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[614] halted and the enemy had ceased to press him.

The current notion that our army instantly faced to the front, charged, and routed tile exultant foe, does justice neither to Sheridan nor to facts. The defeated are not thus easily converted into conquerors. Sheridan met his crest-fallen, shattered battalions without a word of reproach, but joyously, inspiringly, swinging his cap and shouting to the stragglers as he rode rapidly past them--“Face the other way, boys! We are going back to our camps! We are going to lick them out of their boots!” Most of them obeyed, as the weaker will submits to the stronger. Then, leaving ordered each command to face to the front, form line, and advance, he rode for two hours along that line, gathering information, and studying tile ground, while he rapidly and cheeringly talked to his soldiers. “Boys, if I had been here, this would not have happened!” he assured them, and they believed it. And so their spirits gradually rose, and they became convinced that their defeat was an awkward accident — unpleasant, of course, but such as might happen to any army so self-confident as to be easily caught napping. Finally, they began to doubt that they had actually been beaten at all.

Emory's 19th corps was strongly posted in a dense wood on the left, and had thrown up a rude breast-work of rocks and rails along its front. Here he was attacked at 1 P. M. but not in great force nor desperately; and, after a spirited fusillade, he sent word that the enemy had been repulsed. Sheridan accepted and reported the tidings as very natural and indicative of more such to come. And now, at 3 P. M. all being ready, the order was given, “The entire line will advance. The 19th corps will move in connection with the 6th. The right of the 19th will swing toward the left, so as to drive the enemy upon the pike.” Steadily, not eagerly, our infantry rose to their feet, and went forward through the woods to the open ground beyond. The scream of shells, the rattle of musketry, the charging shout, rolled at once from right to left; and soon the Rebels' front line was carried and their left decidedly turned. Gordon's division, which led the charge on our left that morning, had now been flanked and driven, if not broken.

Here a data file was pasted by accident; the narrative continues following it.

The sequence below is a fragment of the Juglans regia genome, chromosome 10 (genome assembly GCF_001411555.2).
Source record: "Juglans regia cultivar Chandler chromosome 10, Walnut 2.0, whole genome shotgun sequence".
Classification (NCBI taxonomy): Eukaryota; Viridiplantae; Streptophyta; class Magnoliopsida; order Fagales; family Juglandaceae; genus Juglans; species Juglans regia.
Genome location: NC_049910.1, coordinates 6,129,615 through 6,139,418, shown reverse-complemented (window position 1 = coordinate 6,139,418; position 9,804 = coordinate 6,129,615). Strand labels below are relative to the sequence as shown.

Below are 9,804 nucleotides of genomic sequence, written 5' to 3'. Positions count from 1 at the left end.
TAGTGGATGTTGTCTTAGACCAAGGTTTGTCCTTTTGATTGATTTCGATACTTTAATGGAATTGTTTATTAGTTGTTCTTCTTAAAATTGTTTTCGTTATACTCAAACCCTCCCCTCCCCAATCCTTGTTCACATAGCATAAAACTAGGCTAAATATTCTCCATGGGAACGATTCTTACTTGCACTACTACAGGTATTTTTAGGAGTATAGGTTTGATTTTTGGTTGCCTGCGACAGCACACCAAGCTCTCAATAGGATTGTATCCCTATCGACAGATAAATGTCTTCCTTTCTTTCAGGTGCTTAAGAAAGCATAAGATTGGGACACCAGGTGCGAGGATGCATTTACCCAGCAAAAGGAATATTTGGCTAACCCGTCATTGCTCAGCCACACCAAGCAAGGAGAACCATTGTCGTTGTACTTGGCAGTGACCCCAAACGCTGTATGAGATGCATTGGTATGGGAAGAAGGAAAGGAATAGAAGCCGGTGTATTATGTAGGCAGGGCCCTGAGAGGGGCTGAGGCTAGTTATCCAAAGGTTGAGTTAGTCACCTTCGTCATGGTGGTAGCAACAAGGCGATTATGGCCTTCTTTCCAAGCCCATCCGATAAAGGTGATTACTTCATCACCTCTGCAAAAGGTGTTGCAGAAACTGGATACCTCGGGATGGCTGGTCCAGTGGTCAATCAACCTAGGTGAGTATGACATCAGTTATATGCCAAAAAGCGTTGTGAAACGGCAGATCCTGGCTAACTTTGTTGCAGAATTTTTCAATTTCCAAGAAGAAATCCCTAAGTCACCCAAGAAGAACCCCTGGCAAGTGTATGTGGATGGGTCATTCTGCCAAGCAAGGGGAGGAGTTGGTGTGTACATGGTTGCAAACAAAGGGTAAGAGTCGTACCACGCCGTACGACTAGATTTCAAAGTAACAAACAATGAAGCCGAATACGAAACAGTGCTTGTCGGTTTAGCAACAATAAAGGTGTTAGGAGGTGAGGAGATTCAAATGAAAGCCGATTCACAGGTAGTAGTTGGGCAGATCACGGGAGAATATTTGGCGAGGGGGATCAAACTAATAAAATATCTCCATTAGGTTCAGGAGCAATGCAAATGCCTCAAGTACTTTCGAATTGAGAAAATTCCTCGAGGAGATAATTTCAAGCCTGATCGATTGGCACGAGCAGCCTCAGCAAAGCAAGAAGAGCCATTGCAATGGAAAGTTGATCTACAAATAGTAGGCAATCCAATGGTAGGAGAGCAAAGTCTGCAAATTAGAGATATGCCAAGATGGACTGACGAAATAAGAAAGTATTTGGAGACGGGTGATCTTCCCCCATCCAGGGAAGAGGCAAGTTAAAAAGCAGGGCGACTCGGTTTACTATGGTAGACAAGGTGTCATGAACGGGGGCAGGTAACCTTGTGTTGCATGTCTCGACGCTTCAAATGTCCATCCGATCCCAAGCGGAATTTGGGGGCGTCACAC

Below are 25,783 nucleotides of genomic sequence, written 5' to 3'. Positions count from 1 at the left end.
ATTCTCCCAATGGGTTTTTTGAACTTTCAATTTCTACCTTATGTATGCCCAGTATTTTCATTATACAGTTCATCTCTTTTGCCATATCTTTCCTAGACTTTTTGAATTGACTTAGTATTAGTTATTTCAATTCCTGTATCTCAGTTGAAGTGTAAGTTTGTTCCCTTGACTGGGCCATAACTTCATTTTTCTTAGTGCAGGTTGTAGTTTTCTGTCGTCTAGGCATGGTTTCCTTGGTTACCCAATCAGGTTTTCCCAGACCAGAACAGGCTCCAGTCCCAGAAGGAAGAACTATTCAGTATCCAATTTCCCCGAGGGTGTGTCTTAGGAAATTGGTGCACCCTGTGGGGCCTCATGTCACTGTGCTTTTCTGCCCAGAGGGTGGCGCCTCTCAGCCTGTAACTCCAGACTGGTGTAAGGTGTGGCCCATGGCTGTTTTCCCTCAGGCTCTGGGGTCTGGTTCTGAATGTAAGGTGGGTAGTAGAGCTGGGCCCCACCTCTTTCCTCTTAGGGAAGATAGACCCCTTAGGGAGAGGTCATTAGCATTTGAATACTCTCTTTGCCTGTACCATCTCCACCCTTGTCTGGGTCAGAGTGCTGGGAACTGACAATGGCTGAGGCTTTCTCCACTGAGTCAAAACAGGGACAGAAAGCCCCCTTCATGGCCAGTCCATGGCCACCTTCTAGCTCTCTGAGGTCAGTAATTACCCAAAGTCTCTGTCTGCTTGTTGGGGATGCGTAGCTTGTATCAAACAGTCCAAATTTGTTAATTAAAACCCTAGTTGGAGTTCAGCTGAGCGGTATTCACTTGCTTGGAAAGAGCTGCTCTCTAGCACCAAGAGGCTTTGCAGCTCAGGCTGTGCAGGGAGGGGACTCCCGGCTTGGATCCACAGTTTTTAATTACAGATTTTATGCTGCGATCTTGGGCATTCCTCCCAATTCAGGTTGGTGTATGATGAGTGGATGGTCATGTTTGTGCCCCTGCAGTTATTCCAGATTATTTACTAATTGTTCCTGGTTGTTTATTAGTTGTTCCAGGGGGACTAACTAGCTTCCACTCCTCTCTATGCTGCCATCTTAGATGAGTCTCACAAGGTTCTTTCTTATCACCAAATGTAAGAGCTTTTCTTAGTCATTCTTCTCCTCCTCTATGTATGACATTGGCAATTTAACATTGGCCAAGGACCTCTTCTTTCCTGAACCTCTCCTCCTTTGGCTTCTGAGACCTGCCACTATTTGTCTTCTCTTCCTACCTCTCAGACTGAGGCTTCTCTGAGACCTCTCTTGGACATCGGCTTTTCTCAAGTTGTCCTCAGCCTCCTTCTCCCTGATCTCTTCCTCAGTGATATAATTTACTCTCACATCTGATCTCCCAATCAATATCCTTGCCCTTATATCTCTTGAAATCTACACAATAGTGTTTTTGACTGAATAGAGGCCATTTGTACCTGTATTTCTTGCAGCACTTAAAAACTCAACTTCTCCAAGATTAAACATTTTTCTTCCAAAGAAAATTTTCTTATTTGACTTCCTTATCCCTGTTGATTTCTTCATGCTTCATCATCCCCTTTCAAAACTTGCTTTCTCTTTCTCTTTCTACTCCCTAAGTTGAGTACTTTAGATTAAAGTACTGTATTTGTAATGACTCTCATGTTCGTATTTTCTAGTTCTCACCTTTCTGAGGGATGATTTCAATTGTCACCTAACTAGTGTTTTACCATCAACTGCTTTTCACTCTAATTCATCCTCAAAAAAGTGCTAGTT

There was a pause in the advance, but not in the fight. The Rebel guns (they had a good part of ours) opened on our new position, and were replied to mainly by musketry. Again Sheridan moved along our front, correcting its formation, giving particular orders to subordinates, and words of cheer and confidence to all. Emory's 1st division was formed nearly at right angles with the Rebels' front, so as to face the turnpike and crowd them, when it charged, toward the way they should go. And now came the second charge, more determined, more confident, more comprehensive than the first; our cavalry advancing on both wings and, as the Rebel front gave way, charging fiercely upon their disordered ranks, and running them through Strasburg. Our weary, famished infantry — whose rations and cooks had long since paid tribute to the enemy, or found shelter in Winchester — sank down in their recovered quarters to shiver through the night as they could.

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